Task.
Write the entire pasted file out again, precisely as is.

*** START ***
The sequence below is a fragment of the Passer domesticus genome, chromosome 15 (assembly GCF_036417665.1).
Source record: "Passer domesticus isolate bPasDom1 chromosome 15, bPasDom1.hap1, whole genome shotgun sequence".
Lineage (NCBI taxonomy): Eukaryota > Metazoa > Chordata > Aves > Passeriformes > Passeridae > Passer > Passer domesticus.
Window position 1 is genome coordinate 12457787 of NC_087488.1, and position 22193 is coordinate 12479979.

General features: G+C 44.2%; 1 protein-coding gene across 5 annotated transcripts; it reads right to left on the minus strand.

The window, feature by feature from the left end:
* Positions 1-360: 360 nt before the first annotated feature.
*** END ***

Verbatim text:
The sequence below is a fragment of the Passer domesticus genome, chromosome 15 (assembly GCF_036417665.1).
Source record: "Passer domesticus isolate bPasDom1 chromosome 15, bPasDom1.hap1, whole genome shotgun sequence".
Lineage (NCBI taxonomy): Eukaryota > Metazoa > Chordata > Aves > Passeriformes > Passeridae > Passer > Passer domesticus.
Window position 1 is genome coordinate 12457787 of NC_087488.1, and position 22193 is coordinate 12479979.

General features: G+C 44.2%; 1 protein-coding gene across 5 annotated transcripts; it reads right to left on the minus strand.

The window, feature by feature from the left end:
* Positions 1-360: 360 nt before the first annotated feature.